Answer to How does a 1099 differ from a W-9 when filing taxes?
Answer by Wray Rives CPA CGMA:
A W9 Formis a request for your taxpayer ID number. Typically that is your social security number. Independent contractors normally complete a W9 form to give to their customers who will use the information to file Form 1099 in January of each year. W9 form may also be used to request a taxpayer ID for other types of income such as interest, dividends or rents. W9 forms are kept on file by the business that requests the form, unless the IRS has a problem matching up the information from the W9 that is used on a 1099 Form.
A 1099is an information return that is filed in January of each year. Is is used to report income paid to an independent contractor for providing services during the year. The form may also be used to report other types of income paid by a business during the year such as
- prizes and awards;
- other income payments;
- medical and health care payments;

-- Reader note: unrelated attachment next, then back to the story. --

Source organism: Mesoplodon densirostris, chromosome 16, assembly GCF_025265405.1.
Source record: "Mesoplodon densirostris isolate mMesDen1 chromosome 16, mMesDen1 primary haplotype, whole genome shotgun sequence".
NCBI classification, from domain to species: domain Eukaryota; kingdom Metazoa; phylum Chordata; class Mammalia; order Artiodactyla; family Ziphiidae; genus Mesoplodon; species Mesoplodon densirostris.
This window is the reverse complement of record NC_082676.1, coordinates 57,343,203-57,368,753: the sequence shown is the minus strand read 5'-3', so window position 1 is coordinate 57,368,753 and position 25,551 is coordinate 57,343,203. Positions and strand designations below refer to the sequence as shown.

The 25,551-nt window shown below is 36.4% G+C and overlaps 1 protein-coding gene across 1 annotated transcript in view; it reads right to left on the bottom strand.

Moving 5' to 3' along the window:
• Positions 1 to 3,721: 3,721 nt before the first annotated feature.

- crop insurance proceeds;
- cash payments for fish (or other aquatic life) you purchase from anyone engaged in the trade or business of catching fish;
- generally, the cash paid from a notional principal contract to an individual, partnership, or estate;
- payments to an attorney; or
- any fishing boat proceeds,, but typically you are looking at self employment revenue being reported. One copy goes to the independent contractor and one copy goes to the IRS. In some cases a copy may also go to the state where the contractor performed work.
The most common item however is non-employee compensation or payments made to an independent contractor by a business. A 1099 is required when the sum of payments totals more than $600 during the calendar year.
One copy of the 1099 goes to the independent contractor, one copy to the IRS and depending on which state the contractor worked in, a copy may go to the state.